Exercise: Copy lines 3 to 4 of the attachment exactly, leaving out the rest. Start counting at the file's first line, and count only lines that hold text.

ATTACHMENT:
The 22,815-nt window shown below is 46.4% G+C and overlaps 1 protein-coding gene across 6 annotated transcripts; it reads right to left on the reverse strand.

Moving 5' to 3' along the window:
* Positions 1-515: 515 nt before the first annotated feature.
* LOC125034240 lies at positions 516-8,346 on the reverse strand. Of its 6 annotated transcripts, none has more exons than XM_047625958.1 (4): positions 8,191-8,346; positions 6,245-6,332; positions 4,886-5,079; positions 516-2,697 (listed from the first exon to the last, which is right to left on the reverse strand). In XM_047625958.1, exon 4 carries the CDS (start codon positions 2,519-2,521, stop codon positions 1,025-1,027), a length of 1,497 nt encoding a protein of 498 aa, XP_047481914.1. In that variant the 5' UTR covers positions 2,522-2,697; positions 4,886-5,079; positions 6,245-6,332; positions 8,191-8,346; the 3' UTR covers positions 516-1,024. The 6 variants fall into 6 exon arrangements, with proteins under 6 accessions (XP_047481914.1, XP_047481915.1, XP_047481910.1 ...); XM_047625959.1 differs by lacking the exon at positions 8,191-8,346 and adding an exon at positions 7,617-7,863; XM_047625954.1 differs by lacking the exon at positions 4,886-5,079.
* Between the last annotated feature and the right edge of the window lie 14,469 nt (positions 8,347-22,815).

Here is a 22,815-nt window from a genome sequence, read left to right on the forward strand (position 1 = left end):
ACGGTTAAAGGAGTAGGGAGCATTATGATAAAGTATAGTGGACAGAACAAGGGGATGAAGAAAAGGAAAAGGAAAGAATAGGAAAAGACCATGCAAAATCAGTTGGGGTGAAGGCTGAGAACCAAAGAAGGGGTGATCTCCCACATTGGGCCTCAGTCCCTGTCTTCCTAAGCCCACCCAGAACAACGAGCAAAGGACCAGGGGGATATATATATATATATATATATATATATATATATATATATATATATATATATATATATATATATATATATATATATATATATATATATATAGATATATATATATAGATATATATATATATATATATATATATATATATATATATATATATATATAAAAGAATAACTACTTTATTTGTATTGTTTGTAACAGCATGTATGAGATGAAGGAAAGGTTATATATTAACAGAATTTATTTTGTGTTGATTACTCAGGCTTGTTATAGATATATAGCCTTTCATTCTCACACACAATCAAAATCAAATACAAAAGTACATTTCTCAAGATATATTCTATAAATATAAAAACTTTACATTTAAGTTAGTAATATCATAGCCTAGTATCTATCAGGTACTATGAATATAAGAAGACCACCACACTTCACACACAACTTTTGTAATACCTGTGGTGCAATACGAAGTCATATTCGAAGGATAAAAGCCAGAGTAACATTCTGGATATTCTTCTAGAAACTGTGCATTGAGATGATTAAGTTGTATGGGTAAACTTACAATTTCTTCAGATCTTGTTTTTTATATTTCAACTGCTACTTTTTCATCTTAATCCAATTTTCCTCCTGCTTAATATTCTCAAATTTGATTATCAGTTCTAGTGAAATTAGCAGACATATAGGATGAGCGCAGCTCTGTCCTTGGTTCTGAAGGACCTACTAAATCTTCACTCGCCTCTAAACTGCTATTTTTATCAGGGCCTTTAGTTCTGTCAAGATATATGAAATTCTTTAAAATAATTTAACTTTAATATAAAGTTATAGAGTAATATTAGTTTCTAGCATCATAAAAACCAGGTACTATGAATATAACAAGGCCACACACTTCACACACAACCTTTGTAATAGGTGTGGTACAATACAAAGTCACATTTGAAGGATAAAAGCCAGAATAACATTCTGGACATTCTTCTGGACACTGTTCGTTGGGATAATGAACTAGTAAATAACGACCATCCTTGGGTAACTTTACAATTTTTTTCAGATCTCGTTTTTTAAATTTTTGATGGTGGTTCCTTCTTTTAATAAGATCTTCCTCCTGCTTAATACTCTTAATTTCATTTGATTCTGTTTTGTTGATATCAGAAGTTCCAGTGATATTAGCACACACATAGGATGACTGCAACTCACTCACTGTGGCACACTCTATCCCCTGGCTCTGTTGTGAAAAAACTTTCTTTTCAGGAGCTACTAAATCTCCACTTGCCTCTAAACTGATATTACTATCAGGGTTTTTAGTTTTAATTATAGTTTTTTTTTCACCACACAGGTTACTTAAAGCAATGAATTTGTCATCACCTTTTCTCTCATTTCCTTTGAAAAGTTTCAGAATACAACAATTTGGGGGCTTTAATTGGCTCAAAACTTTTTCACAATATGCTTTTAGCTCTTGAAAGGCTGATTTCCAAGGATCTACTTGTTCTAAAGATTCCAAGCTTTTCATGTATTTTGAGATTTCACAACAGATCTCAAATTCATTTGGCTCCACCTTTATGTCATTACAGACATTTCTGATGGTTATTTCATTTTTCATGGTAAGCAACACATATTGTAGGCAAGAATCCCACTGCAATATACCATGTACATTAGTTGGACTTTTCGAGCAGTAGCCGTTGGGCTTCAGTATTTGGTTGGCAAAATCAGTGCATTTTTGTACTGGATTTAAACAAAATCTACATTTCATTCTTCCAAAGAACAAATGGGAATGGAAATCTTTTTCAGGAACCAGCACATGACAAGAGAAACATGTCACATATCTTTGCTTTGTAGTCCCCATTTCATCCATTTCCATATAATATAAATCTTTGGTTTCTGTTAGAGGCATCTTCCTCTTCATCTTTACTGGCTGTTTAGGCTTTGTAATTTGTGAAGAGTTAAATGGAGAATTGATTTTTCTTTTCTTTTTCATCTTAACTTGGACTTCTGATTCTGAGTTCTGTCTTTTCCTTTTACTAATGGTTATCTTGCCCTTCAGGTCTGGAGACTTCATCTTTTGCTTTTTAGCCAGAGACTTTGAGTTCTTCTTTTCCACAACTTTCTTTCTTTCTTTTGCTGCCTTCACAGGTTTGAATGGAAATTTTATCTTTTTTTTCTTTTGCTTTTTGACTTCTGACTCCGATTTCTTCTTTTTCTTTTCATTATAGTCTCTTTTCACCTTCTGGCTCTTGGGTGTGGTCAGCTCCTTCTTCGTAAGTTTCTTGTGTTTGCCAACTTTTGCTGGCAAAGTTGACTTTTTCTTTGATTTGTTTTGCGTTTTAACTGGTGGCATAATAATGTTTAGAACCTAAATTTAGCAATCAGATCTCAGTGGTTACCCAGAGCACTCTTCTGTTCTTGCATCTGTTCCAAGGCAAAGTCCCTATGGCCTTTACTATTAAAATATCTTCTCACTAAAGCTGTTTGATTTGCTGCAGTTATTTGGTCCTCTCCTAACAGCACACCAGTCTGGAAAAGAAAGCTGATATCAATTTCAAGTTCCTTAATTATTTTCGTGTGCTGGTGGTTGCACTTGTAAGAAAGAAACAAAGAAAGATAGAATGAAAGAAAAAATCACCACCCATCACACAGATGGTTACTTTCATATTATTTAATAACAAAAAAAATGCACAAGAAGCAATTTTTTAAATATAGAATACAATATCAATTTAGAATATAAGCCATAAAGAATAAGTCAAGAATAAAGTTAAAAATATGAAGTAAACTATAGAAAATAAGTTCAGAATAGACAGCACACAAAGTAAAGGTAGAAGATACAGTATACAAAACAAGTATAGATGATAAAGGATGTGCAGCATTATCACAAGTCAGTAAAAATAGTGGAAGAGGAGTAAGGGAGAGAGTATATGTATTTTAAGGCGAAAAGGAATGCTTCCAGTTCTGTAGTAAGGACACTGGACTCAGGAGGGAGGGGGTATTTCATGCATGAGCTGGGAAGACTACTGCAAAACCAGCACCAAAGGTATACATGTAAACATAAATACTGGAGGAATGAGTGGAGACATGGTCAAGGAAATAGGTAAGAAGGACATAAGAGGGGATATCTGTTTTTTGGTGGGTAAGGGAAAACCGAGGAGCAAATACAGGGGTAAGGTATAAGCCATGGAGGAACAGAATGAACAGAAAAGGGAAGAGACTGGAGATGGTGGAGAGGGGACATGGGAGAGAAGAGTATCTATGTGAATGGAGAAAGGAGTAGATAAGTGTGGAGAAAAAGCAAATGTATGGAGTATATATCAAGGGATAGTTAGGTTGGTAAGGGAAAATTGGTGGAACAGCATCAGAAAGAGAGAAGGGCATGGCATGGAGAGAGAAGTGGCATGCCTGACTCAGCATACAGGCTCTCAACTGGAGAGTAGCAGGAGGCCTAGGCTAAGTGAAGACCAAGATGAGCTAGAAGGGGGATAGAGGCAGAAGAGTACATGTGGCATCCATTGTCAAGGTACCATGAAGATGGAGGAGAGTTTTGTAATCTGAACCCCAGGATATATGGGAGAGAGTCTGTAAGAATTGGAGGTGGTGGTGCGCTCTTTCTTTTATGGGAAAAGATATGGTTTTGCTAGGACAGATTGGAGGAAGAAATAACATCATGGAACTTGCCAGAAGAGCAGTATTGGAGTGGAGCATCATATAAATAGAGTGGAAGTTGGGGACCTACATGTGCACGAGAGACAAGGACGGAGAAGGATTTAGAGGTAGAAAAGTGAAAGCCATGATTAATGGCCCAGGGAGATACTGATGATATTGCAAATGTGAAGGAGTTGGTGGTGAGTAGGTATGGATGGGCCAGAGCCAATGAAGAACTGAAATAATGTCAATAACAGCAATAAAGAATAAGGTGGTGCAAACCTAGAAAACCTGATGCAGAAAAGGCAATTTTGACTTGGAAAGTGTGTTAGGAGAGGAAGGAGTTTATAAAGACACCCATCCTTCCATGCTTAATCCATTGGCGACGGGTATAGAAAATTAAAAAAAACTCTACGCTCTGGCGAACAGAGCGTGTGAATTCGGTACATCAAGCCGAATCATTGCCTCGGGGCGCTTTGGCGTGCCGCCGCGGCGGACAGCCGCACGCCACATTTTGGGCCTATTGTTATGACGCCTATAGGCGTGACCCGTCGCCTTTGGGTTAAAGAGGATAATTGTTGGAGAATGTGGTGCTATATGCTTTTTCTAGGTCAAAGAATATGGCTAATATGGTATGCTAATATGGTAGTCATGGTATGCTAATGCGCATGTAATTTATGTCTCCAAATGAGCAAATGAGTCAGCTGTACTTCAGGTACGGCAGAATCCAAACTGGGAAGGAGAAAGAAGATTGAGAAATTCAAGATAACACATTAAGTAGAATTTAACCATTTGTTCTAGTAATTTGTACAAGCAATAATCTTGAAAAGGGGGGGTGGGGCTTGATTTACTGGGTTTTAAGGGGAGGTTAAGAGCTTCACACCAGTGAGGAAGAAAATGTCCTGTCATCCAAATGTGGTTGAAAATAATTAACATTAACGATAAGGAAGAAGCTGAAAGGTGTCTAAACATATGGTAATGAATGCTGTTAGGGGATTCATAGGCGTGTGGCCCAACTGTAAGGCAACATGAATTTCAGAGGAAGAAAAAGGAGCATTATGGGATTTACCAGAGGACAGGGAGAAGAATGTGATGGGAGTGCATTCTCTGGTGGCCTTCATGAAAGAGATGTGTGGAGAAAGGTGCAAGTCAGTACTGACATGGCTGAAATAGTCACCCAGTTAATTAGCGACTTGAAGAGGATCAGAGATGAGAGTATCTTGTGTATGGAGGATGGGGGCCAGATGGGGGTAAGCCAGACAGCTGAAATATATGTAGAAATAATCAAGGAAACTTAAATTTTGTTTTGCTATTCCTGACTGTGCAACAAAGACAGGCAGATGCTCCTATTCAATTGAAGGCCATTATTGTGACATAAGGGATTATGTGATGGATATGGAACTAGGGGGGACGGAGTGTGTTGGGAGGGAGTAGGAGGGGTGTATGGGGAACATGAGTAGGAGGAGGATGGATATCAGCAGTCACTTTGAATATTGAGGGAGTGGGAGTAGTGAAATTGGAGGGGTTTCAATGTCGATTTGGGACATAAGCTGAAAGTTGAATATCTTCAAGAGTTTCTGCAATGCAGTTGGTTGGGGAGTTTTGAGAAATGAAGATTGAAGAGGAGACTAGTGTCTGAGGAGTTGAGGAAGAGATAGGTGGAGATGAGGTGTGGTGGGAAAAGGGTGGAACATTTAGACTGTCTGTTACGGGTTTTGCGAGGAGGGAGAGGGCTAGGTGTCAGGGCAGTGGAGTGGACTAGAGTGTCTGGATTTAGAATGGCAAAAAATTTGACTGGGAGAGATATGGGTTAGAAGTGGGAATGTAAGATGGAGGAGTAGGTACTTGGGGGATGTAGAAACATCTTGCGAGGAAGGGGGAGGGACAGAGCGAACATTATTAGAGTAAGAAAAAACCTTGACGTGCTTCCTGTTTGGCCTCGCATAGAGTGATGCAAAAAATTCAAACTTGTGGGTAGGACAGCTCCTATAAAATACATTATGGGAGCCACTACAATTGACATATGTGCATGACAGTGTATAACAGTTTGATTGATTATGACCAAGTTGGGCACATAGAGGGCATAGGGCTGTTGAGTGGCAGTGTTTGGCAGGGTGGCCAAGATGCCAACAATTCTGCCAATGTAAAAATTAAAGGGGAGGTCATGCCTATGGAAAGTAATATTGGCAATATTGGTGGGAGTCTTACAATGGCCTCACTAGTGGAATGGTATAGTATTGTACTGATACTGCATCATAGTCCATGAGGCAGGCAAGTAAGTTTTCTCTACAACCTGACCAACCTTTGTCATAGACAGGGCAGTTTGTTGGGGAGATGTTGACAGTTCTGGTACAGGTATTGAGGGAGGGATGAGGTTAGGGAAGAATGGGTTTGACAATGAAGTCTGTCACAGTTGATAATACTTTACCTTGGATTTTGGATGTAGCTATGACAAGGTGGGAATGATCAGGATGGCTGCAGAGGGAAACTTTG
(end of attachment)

* Positions 1-515: 515 nt before the first annotated feature.
* LOC125034240 lies at positions 516-8,346 on the reverse strand. Of its 6 annotated transcripts, none has more exons than XM_047625958.1 (4): positions 8,191-8,346; positions 6,245-6,332; positions 4,886-5,079; positions 516-2,697 (listed from the first exon to the last, which is right to left on the reverse strand). In XM_047625958.1, exon 4 carries the CDS (start codon positions 2,519-2,521, stop codon positions 1,025-1,027), a length of 1,497 nt encoding a protein of 498 aa, XP_047481914.1. In that variant the 5' UTR covers positions 2,522-2,697; positions 4,886-5,079; positions 6,245-6,332; positions 8,191-8,346; the 3' UTR covers positions 516-1,024. The 6 variants fall into 6 exon arrangements, with proteins under 6 accessions (XP_047481914.1, XP_047481915.1, XP_047481910.1 ...); XM_047625959.1 differs by lacking the exon at positions 8,191-8,346 and adding an exon at positions 7,617-7,863; XM_047625954.1 differs by lacking the exon at positions 4,886-5,079.